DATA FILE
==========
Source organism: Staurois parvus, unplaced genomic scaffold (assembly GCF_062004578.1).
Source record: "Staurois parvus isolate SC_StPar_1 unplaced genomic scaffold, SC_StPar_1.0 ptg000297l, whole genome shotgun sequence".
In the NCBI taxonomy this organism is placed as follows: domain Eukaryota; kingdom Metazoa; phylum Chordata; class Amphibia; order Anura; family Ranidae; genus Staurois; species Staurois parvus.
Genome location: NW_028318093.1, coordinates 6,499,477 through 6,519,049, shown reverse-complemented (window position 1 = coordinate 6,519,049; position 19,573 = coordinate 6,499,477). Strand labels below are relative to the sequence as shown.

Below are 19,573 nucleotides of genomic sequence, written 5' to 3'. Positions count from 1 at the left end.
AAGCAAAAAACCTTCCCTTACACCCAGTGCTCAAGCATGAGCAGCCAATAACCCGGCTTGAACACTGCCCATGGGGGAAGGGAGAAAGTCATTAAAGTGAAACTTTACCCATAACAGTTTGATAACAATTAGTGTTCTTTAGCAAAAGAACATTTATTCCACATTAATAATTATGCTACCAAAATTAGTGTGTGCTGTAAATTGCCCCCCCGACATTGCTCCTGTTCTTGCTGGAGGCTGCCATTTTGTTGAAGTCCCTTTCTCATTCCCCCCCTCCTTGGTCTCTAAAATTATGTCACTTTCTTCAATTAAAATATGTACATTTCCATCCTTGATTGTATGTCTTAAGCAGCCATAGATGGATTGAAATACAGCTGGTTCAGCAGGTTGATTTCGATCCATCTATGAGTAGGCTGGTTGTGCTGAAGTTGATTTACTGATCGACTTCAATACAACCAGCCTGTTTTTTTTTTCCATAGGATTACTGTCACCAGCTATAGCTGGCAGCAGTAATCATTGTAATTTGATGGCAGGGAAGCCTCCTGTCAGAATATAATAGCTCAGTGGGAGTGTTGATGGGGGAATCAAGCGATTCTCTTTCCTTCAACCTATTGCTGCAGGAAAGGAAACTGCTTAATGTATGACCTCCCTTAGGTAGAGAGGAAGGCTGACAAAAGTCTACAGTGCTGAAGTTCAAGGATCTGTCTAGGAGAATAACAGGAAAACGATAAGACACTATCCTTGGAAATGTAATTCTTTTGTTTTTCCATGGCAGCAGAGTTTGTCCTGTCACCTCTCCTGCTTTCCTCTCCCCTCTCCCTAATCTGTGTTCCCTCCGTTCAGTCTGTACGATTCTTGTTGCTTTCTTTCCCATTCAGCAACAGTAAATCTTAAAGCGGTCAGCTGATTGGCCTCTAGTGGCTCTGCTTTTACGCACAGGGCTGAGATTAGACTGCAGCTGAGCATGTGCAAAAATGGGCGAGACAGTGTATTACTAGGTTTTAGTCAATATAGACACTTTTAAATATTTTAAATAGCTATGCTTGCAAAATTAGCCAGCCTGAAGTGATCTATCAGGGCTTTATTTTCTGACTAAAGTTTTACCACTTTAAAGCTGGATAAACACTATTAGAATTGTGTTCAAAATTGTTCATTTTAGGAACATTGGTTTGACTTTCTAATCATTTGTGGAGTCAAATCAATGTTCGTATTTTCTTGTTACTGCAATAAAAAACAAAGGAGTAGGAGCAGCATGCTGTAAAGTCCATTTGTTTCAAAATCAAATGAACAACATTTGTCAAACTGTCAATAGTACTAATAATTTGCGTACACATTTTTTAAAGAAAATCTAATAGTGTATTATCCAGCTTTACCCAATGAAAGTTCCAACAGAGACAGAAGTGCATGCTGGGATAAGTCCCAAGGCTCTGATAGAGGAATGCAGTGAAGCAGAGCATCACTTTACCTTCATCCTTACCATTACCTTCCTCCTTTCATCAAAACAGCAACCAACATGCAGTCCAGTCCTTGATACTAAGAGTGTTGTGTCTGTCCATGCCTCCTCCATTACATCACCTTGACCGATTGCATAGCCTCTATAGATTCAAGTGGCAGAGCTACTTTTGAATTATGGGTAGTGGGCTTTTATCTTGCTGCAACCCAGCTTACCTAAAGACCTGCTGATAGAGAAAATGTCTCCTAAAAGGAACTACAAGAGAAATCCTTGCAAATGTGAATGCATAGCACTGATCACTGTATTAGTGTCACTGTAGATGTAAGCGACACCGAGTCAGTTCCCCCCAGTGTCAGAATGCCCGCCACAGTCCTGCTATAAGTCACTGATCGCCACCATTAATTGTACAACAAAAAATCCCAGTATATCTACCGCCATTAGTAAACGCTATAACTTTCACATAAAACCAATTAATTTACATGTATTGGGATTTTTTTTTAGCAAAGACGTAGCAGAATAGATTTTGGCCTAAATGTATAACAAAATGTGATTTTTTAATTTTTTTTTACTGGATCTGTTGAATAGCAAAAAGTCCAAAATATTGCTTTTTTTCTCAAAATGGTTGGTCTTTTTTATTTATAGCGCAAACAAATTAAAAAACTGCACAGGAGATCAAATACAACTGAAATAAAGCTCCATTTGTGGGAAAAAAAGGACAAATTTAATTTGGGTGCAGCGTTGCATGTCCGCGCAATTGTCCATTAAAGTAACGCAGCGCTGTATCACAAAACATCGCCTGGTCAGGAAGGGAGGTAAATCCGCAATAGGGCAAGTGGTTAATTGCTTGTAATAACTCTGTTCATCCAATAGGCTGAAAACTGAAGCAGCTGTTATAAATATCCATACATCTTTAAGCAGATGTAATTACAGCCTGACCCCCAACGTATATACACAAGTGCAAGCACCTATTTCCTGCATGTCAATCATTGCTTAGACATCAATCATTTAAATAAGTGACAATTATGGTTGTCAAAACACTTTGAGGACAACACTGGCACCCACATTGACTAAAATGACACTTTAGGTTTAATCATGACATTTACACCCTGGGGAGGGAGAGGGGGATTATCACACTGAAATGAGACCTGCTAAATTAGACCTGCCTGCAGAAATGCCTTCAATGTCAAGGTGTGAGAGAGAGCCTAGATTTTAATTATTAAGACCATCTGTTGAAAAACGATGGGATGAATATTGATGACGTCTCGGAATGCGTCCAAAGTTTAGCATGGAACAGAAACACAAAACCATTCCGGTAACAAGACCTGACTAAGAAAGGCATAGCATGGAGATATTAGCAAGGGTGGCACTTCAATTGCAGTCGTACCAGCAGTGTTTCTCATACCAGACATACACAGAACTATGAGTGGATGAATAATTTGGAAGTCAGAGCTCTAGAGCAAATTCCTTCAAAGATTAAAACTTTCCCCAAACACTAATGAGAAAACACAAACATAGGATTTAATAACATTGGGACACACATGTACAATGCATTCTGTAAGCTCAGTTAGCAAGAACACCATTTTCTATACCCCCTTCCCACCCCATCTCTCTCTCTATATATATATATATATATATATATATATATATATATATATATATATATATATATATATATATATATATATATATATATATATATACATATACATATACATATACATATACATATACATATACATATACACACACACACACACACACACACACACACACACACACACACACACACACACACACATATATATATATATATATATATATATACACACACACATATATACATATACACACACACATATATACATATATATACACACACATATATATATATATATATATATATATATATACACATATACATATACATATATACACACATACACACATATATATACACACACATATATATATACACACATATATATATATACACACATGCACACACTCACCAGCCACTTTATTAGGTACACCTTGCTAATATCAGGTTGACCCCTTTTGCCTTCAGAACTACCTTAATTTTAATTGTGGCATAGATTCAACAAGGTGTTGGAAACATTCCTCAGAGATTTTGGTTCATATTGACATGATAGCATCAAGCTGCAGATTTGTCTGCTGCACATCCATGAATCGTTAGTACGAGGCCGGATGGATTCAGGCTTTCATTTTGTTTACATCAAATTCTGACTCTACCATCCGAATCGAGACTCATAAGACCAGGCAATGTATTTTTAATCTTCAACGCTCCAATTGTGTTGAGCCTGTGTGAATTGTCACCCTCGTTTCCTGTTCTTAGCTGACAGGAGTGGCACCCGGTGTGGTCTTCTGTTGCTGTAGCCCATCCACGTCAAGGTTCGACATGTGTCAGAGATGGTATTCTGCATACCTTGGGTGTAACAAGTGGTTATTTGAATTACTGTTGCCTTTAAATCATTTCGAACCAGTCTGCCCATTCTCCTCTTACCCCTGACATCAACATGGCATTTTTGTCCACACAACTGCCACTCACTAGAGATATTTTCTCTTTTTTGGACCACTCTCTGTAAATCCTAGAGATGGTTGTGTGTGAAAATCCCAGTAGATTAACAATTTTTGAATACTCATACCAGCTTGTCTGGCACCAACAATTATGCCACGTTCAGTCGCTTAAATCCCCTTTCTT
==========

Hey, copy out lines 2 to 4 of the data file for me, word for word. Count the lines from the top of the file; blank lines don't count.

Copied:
Source record: "Staurois parvus isolate SC_StPar_1 unplaced genomic scaffold, SC_StPar_1.0 ptg000297l, whole genome shotgun sequence".
In the NCBI taxonomy this organism is placed as follows: domain Eukaryota; kingdom Metazoa; phylum Chordata; class Amphibia; order Anura; family Ranidae; genus Staurois; species Staurois parvus.
Genome location: NW_028318093.1, coordinates 6,499,477 through 6,519,049, shown reverse-complemented (window position 1 = coordinate 6,519,049; position 19,573 = coordinate 6,499,477). Strand labels below are relative to the sequence as shown.